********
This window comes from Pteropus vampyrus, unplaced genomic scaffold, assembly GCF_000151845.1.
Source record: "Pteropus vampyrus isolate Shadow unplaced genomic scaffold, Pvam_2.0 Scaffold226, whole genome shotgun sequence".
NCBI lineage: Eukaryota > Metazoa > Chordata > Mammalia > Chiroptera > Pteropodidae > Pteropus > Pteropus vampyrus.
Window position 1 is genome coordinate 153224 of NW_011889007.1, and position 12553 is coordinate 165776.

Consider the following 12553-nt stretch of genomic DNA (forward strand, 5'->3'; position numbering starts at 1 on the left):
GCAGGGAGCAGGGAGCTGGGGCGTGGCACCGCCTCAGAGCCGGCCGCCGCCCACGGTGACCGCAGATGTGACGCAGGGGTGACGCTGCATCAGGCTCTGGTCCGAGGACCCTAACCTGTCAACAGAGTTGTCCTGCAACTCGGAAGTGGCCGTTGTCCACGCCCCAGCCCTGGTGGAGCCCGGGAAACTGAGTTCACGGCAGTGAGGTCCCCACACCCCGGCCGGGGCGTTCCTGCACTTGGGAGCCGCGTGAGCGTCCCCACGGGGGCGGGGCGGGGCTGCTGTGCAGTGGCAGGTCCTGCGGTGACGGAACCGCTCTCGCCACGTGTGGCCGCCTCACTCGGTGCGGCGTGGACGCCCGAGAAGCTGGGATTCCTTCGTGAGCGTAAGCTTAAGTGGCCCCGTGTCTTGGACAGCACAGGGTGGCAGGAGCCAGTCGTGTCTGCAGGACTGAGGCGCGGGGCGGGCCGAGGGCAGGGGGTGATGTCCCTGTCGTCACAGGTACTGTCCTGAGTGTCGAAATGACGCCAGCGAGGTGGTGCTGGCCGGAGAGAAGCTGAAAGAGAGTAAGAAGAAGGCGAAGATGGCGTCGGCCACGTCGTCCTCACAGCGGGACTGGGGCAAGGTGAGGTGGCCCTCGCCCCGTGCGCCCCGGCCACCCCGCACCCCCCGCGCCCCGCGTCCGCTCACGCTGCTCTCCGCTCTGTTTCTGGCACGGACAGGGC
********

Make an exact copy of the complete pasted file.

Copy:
This window comes from Pteropus vampyrus, unplaced genomic scaffold, assembly GCF_000151845.1.
Source record: "Pteropus vampyrus isolate Shadow unplaced genomic scaffold, Pvam_2.0 Scaffold226, whole genome shotgun sequence".
NCBI lineage: Eukaryota > Metazoa > Chordata > Mammalia > Chiroptera > Pteropodidae > Pteropus > Pteropus vampyrus.
Window position 1 is genome coordinate 153224 of NW_011889007.1, and position 12553 is coordinate 165776.

Consider the following 12553-nt stretch of genomic DNA (forward strand, 5'->3'; position numbering starts at 1 on the left):
GCAGGGAGCAGGGAGCTGGGGCGTGGCACCGCCTCAGAGCCGGCCGCCGCCCACGGTGACCGCAGATGTGACGCAGGGGTGACGCTGCATCAGGCTCTGGTCCGAGGACCCTAACCTGTCAACAGAGTTGTCCTGCAACTCGGAAGTGGCCGTTGTCCACGCCCCAGCCCTGGTGGAGCCCGGGAAACTGAGTTCACGGCAGTGAGGTCCCCACACCCCGGCCGGGGCGTTCCTGCACTTGGGAGCCGCGTGAGCGTCCCCACGGGGGCGGGGCGGGGCTGCTGTGCAGTGGCAGGTCCTGCGGTGACGGAACCGCTCTCGCCACGTGTGGCCGCCTCACTCGGTGCGGCGTGGACGCCCGAGAAGCTGGGATTCCTTCGTGAGCGTAAGCTTAAGTGGCCCCGTGTCTTGGACAGCACAGGGTGGCAGGAGCCAGTCGTGTCTGCAGGACTGAGGCGCGGGGCGGGCCGAGGGCAGGGGGTGATGTCCCTGTCGTCACAGGTACTGTCCTGAGTGTCGAAATGACGCCAGCGAGGTGGTGCTGGCCGGAGAGAAGCTGAAAGAGAGTAAGAAGAAGGCGAAGATGGCGTCGGCCACGTCGTCCTCACAGCGGGACTGGGGCAAGGTGAGGTGGCCCTCGCCCCGTGCGCCCCGGCCACCCCGCACCCCCCGCGCCCCGCGTCCGCTCACGCTGCTCTCCGCTCTGTTTCTGGCACGGACAGGGC